Life & Letters

Correspondence

About this Item

Title: Walt Whitman to Louisa Van Velsor Whitman, 16 May [1873]

Date: May 16, 1873

Source: The transcription presented here is derived from Walt Whitman, The Correspondence, ed. Edwin Haviland Miller (New York: New York University Press, 1961–1977), 2:220–221. For a description of the editorial rationale behind our treatment of the correspondence, see our statement of editorial policy.

Location: Yale Collection of American Literature, Beinecke Rare Book and Manuscript Library

Whitman Archive ID: yal.00417

Contributors to digital file: Elizabeth Lorang, Zachary King, and Eric Conrad




Friday forenoon—May 16.

Dearest Mother1,

I am sitting in my room waiting for the doctor—Mother, you are in my mind most of the time—I do hope as I write this you are feeling better—dear mother, do not get discouraged—there is so much in keeping good heart, (if one only can)—I think that is what has kept me up, & is bringing me through—I think I am still on the gain, though it is very slow—my breakfast is brought up yet, has been this morning—I don't go out till about noon—then I hitch over to the office, & stay there for a couple of hours—then I hitch out & get in the cars & take quite a long ride, (sometimes jolting pretty lively, as the track is bad—but I don't mind it much)—I don't eat any dinner, only a light lunch, as I find it is much better for me—I certainly don't get behindhand any, that's pretty clear, & I count on time bringing me all right—the only thing I think of now is you, dear mother, & about your getting well and strong as usual—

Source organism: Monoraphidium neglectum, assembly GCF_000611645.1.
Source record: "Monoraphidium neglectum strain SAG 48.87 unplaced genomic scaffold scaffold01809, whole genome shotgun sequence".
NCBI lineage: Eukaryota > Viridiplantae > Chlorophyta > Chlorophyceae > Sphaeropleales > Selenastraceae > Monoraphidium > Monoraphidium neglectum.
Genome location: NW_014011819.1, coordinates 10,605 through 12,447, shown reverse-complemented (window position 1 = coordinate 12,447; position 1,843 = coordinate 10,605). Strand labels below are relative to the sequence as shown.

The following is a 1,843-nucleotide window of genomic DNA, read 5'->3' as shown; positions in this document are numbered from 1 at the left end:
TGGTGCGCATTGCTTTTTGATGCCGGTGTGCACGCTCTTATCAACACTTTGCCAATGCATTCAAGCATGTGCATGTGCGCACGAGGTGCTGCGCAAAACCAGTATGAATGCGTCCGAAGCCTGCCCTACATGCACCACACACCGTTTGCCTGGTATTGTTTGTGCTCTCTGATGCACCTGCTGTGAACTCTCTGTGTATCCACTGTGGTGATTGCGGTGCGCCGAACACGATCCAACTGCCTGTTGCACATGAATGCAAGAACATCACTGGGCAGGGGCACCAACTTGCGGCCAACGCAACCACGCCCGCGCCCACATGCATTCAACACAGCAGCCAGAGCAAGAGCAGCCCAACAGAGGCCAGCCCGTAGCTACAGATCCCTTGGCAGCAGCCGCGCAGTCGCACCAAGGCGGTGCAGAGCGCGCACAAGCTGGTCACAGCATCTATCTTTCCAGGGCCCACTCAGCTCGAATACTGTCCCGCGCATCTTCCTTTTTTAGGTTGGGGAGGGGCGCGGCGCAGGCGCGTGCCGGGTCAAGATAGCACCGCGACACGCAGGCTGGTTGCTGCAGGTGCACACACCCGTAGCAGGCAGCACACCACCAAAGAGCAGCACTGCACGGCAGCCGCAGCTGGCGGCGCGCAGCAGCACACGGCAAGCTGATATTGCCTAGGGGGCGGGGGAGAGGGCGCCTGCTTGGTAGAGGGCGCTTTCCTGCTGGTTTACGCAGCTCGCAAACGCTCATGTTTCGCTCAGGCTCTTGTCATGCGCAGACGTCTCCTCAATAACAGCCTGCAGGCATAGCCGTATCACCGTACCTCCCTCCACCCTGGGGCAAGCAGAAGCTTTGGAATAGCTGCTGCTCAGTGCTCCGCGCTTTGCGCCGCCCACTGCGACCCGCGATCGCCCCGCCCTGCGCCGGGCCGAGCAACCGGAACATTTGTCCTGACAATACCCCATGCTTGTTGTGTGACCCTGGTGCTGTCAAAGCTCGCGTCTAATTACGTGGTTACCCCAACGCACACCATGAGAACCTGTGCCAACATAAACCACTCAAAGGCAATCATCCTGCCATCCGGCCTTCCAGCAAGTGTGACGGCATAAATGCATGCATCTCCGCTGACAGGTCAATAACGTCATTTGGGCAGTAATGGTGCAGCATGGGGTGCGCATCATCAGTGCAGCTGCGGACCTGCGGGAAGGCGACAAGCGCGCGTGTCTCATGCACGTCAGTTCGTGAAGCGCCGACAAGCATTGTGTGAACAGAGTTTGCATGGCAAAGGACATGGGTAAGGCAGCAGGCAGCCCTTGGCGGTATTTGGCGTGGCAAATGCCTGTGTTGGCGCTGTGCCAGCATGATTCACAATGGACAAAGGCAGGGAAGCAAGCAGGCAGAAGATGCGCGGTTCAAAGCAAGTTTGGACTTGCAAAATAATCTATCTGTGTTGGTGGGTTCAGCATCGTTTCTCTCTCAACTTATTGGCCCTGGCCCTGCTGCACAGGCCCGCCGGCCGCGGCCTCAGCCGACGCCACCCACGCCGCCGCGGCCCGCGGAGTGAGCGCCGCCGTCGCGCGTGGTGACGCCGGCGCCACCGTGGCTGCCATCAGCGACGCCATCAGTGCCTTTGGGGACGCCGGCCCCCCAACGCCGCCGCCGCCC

I got your letter yesterday (Thursday)—I suppose you got mine yesterday—I sent Hattie2 a late "Graphic,"3 & one to Han4 also—(the same as the last one I sent to you)—

It is singular how much nervous disease there is—and many cases of paralysis & apoplexy—I think there is something in the air, for a year past, last summer, especially—Fortunately, it seems as if most people got over it—

Friday afternoon—1 oclock

I am over at the office—Have got a letter from Sister Lou5 written Thursday morning,6 which gives me great relief, as it says that Sunday was your worst day, & that you have got relief now—Dear, dear mother, I hope you are still getting better—you must try to feel good courage—I shall come on soon, probably about the 1st of June—

I have got a letter from John Burroughs this morning7—he & wife are both a little homesick, for Washington—they had got a nice home here—but he is going to sell it—& settle up there—he does better there—but he was doing well enough here, & was very comfortable—My head troubles me to-day, but I am over here at my desk, at office—Mother, if convenient write me a line Sunday, so I will get it Monday—


Walt.

Lou writes a very good, feeling, letter, about you—was very unhappy Sunday8


Notes:

1. Louisa Van Velsor Whitman (1795–1873) married Walter Whitman, Sr., in 1816; together they had nine children, of whom Walt was the second. The close relationship between Louisa and her son Walt contributed to his liberal view of gender representation and his sense of comradeship. For more information on Louisa Van Velsor Whitman, see "Whitman, Louisa Van Velsor (1795–1873)." [back]